We have had some time to get used to the fact that Seattle is now a one newspaper town.  We have found that so far,  the world has not yet ended as we know it, nor has the level of journalism in the city’s other newspaper changed radically.  Of course, change has been happening all along, so there will be no immediate, obvious effects.

We have now had the opportunity to see the Post-Intelligencer’s insight into the paperless newspaper of the future.  I can say that, so far, I am much less than impressed by the results.  It is obvious that the amount of original content emanating from the P-I Newsroom is a shadow of its former self.  That is obvious and just as we expected.  Sadly, the website has become not much more than a fancy news aggregator site.  That doesn’t sound like much of a vision to me.  Of course, I will continue to hold my breath waiting for the great new medium to appear.

A few critical points I would like to make:

  • If the P-I example is the future of newspaper reporting, then the system will come crashing down upon itself in due time.  The paper has a fraction of it’s previous original content, reflecting the professional staffing levels that are a fraction of their former selves.  The remainder of the publication’s news content is an aggregation of stories from other news sources.  Certainly we expect to see national stories from the wire services.  That has become business as usual.  The P-I also regularly includes stories taken from the online sites of many of the area’s newspapers, from the Seattle Times to the Kitsap Sun and the Everett Herald.  There is also representation from the Seattle television stations.  My main concern here is that every newspaper went this route, there would soon be no other news sources to quote from.  Frankly, since I follow the news of Snohomish County, the Herald is on my reading list anyway.
  • The P-I has increased the number of personal blogs that they host on their site ,and they call that news reporting.  Even though I have a blog, I still somehow equate the stories written by professional journalists to be somehow a step above the writings of most bloggers. I am of the opinion that some blogs do a fine job, in some cases better than newspapers themselves, at breaking investigative stories.  The consistency of some of these blogs is still being developed.  However, I expect the P-I to be producing at a level higher than some of my blog news sources.
  • The opinion pages are also lacking in the new P-I.  While Joel Connelly and David Horsey are fine writers, we seem to be limited to these two opinions for now.  Yes, there are quite a number of celebrity guest columnists, but that was a feature of the old paper P-I also.
  • On the subject of opinion, we need to look at letters to the editor.  The Letters section was always useful as a way to expose amny different opinions to the reader.  They are an important read, in that we can see what the feelings of others are.  It helps us to understand what “the other side” is thinking, and helps us to develop our own opinions.  In the current medium online, there is the opportunity to publish all of the letters.  In doing this, it forces us to wade through all of the pablum to get to the best comments and the most representative comments.  The letters section is the voice of the readers.  The act of editing this section helps the readers as much as editing the news sections.  (I am not suggesting that we keep people from voicing their opinions.  But back in the printed paper, it was not uncommon to print a few letters stating both sides of a story, then mentioning that they had received some number of similar letters for or against an issue.)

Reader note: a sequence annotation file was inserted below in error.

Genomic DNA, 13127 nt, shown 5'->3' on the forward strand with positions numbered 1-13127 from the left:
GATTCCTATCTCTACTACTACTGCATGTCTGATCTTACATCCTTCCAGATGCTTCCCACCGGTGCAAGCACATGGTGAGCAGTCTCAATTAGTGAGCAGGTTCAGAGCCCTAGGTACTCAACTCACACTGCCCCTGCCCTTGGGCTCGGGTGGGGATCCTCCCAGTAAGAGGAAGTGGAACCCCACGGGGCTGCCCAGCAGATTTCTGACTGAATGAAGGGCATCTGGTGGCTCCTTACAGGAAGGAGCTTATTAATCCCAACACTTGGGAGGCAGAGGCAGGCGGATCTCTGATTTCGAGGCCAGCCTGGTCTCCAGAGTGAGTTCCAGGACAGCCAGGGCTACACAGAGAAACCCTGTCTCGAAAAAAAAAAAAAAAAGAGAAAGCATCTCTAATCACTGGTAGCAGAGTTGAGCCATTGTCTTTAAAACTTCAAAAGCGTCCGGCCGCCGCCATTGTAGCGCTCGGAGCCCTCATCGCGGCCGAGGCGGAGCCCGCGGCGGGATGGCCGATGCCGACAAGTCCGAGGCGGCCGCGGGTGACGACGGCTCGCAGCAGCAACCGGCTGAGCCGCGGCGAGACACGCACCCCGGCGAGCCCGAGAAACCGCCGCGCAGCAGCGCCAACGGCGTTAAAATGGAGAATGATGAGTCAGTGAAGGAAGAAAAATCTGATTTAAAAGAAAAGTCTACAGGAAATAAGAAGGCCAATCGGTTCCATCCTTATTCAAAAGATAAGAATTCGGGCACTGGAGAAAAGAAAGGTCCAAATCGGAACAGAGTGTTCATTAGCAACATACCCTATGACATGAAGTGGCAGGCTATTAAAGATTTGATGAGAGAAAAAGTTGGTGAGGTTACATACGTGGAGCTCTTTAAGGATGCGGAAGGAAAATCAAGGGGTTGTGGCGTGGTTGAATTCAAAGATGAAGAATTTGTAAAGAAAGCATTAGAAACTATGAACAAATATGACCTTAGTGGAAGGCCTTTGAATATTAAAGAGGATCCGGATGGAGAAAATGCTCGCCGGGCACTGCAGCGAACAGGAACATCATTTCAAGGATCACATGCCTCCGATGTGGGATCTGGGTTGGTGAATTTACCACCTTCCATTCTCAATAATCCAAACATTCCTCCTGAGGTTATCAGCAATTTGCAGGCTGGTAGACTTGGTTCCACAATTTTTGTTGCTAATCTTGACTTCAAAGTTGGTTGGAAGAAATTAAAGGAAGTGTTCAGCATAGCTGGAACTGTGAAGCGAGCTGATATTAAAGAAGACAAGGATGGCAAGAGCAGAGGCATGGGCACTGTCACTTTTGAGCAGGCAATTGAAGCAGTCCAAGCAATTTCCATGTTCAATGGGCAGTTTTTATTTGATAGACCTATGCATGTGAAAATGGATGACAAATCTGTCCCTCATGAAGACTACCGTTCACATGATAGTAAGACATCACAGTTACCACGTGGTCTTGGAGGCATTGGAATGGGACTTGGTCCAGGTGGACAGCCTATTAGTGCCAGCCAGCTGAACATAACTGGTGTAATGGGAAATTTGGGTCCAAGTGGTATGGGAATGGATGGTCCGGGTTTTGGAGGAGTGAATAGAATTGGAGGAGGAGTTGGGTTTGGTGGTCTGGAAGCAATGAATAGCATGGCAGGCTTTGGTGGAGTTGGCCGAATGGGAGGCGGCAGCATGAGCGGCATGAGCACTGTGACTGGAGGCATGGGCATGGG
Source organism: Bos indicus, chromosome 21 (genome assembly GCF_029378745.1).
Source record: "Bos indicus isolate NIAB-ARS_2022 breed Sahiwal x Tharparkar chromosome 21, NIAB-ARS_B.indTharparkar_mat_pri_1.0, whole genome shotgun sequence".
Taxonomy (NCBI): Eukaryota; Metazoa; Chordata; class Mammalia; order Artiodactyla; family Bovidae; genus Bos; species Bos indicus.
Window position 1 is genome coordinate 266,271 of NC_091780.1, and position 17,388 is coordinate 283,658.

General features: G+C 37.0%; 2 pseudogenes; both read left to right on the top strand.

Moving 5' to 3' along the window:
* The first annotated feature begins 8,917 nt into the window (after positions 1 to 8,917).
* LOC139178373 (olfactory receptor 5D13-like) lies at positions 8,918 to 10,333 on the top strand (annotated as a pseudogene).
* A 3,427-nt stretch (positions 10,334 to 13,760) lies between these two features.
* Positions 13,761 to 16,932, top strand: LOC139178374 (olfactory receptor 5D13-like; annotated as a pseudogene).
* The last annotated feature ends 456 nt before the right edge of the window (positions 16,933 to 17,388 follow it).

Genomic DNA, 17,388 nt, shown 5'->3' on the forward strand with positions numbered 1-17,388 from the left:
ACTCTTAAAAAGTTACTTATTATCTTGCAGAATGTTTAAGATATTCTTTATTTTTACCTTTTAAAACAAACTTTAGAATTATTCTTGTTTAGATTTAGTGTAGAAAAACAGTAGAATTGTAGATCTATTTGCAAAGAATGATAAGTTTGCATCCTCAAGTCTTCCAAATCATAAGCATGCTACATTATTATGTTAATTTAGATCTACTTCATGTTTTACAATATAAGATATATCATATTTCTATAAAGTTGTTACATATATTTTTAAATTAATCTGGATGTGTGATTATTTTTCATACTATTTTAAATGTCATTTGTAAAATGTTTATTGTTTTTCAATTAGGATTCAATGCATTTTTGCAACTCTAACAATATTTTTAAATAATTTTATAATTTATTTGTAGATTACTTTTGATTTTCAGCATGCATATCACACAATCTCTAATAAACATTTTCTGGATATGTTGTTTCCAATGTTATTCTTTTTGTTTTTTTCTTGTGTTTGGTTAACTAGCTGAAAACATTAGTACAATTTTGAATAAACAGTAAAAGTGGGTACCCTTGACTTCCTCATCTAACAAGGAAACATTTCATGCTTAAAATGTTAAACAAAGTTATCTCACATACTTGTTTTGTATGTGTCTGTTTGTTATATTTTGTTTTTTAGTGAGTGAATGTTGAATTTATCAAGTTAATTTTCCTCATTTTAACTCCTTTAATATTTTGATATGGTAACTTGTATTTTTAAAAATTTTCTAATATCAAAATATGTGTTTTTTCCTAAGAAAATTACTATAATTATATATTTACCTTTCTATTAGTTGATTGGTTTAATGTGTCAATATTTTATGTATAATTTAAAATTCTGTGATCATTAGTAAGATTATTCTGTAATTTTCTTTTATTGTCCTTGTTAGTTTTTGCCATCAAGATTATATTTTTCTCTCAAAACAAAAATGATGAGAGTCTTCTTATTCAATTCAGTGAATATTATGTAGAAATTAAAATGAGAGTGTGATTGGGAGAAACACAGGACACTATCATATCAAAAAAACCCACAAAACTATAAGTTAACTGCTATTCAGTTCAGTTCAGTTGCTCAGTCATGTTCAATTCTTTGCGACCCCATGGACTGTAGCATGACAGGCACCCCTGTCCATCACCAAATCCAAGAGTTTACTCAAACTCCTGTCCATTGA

My pet peeve in the new format, however, is the lack of control in the “Comments” section that appears after most articles.  While often there are some fine opinions stated in these comments, and sometimes some clarifications or isdeas that I had not considered, these discussions quickly go off topic.  These comments might be a valuable resource — opinion right there after the article discussing the issue.  But all too often they go off in directions that have nothing to do with the article.

Does it really do any good to suggest that we throw any politician out of office because they made a decision we didn’t agree with today?  Does it really make sense to argue that we need more roads and transit should be cut every time we discuss any issue related to transit?  Is it really necessary to discuss the race of a participant in a story and question the immigration status of anyone with a Hispanic surname?  We all see that these are the common themes in the comments sections of our online newspapers, but we are not demanding that our editors actually do their job and edit them.

Would it have really been appropriate to print the comments “Just throw them out of office then” and “Just send them back to where they belong” after every story in the printed paper.  Would it have been appropriate to discuss the types of cruel and unusual punishment that criminals or the merely accused “deserve” after every crime report in the printed paper?  No.  And this nonsense has no place in the online publication, either.

The online format offers a unique and wonderful opportunity to explore and discuss the issues of the day among the citizens of the city, region, state, and nation.  If a news outlet can present this information in an informative and appropriate manner, this would be a valued (and valuable) asset to the community.  But the free-for-alls that most papers publish now on their websites do not represent the quality that we need from the city’s premier publication.  that is the case whether that publication is printed on paper or presented in electronic form.